Cholesterol itself isn’t bad. In fact, cholesterol is just one of the many substances created and used by our bodies to keep us healthy.

Cholesterol comes from two sources: your body and food. Your liver and other cells in your body make about 75 percent of blood cholesterol. The other 25 percent comes from the foods you eat. Cholesterol is found in animal products only, which means figs are naturally cholesterol-free.

There are two types of cholesterol. If there’s too much LDL (bad) cholesterol in the blood, it can lead to plaque formation in the arteries. When you have a high HDL (good) cholesterol, it is protective. It actually “shuttles” the LDL out of the arteries and protects the lining of the arteries from developing plaque. 

Set Your Nutritional Goals 

Start with small but consistent changes that can make a big difference in the long run. An adult consuming 2,000 calories daily should aim for:

  • Fruits and vegetables: At least 4.5 cups a day (5-7 Orchard Choice or Sun-Maid California Figs equals ¼ cup)
  • Fish (preferably oily fish, like salmon): At least two 3.5-ounce servings a week
  • Fiber-rich whole grains: At least three 1-ounce servings a day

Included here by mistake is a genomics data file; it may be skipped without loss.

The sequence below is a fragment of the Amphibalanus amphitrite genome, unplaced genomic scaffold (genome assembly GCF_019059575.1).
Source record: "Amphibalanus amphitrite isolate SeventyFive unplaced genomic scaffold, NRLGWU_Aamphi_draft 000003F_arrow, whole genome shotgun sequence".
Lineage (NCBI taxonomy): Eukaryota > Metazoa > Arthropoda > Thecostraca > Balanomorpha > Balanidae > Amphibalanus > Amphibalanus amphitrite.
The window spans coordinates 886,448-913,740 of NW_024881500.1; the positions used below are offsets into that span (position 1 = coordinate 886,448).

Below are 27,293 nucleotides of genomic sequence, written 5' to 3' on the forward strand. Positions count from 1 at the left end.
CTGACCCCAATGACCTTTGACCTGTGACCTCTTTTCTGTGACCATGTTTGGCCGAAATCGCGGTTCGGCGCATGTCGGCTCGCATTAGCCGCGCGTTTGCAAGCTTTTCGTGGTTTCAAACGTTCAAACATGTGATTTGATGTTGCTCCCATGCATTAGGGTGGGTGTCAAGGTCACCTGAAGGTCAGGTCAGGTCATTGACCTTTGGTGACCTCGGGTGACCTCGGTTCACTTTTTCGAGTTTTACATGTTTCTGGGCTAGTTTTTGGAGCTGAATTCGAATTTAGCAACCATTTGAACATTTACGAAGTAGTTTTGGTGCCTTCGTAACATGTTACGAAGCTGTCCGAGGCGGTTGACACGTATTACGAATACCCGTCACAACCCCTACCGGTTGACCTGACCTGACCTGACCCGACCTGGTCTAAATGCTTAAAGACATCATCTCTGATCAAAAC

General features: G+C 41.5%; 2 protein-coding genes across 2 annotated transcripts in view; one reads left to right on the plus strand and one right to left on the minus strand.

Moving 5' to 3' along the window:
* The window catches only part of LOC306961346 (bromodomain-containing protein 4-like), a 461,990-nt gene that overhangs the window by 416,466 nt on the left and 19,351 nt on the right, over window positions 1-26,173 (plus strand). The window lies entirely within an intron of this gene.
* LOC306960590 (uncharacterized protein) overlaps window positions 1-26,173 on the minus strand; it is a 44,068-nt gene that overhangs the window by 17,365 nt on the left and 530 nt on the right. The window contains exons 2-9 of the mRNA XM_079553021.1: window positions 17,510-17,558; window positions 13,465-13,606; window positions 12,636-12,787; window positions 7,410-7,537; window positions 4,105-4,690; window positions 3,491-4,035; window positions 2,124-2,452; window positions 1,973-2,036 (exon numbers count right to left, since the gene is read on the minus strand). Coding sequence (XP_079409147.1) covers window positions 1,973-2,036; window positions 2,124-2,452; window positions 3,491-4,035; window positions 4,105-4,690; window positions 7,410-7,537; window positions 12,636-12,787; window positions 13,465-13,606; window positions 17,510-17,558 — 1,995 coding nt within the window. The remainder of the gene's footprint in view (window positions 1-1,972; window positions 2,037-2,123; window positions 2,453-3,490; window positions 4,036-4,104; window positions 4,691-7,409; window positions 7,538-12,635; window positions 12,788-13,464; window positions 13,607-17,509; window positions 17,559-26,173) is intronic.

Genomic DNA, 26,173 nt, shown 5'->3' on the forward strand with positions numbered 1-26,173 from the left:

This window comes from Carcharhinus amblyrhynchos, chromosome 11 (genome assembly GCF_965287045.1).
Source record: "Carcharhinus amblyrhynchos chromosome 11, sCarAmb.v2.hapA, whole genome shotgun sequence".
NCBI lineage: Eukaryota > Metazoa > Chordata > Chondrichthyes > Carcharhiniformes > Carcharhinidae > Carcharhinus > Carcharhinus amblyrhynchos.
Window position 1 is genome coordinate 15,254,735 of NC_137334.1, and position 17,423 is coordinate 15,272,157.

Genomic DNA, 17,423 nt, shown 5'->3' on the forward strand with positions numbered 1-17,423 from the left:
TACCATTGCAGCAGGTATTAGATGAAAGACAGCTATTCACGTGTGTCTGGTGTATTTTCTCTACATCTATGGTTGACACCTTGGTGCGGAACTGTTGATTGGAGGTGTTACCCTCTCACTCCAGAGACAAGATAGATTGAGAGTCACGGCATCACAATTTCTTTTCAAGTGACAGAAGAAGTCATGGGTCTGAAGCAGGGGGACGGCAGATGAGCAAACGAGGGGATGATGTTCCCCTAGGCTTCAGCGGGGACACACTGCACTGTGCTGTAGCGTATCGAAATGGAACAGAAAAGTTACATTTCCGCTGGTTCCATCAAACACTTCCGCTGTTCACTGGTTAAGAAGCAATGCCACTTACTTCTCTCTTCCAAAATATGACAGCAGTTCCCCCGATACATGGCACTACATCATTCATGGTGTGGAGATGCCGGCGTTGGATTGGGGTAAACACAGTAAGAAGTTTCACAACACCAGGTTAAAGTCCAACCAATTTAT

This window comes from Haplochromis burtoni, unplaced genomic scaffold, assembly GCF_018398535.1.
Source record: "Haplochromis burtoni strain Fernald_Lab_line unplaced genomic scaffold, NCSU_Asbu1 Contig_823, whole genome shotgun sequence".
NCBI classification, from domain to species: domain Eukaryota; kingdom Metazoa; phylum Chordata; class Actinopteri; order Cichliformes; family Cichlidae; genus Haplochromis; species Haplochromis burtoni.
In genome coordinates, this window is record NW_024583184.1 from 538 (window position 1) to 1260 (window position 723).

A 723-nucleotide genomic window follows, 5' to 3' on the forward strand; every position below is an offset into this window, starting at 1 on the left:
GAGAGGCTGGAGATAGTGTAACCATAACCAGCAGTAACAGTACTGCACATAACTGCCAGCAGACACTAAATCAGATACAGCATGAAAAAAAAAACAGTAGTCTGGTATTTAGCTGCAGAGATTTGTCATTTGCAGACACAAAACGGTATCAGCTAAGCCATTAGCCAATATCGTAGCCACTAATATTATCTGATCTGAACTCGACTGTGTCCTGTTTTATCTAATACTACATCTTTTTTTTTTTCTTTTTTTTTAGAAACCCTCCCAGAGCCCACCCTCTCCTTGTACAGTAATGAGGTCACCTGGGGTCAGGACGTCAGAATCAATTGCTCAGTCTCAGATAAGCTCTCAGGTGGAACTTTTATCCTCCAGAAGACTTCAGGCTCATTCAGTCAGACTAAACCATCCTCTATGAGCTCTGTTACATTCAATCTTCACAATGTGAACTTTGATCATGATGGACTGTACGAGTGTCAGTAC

• Nuts, legumes and seeds: At least 4 servings a week, opting for unsalted varieties whenever possible

Other dietary measures: 

     •  Sodium: Less than 1,500 mg a day

     •  Sugar-sweetened beverages: Aim to consume no more than 450 calories a week

     •  Processed meats: No more than two servings a week

     •  Saturated fat: Should comprise no more than 7 percent of your total calorie intake 

Nutrition information is included in the recipes at ValleyFig.com. Fish recipes, whole grain recipes, vegetarian recipes, and recipes featuring fruits and vegetables are abundant on our website. The Fig Soy Glazed Salmon is a great recipe. Try making it with low sodium soy sauce to reduce the sodium. 

Enjoy the taste of good health with Orchard Choice and Sun-Maid California Figs. 

If you make this recipe, snap a photo and tag us @valleyfig —we’d love to see what you’re cooking on Instagram and Facebook!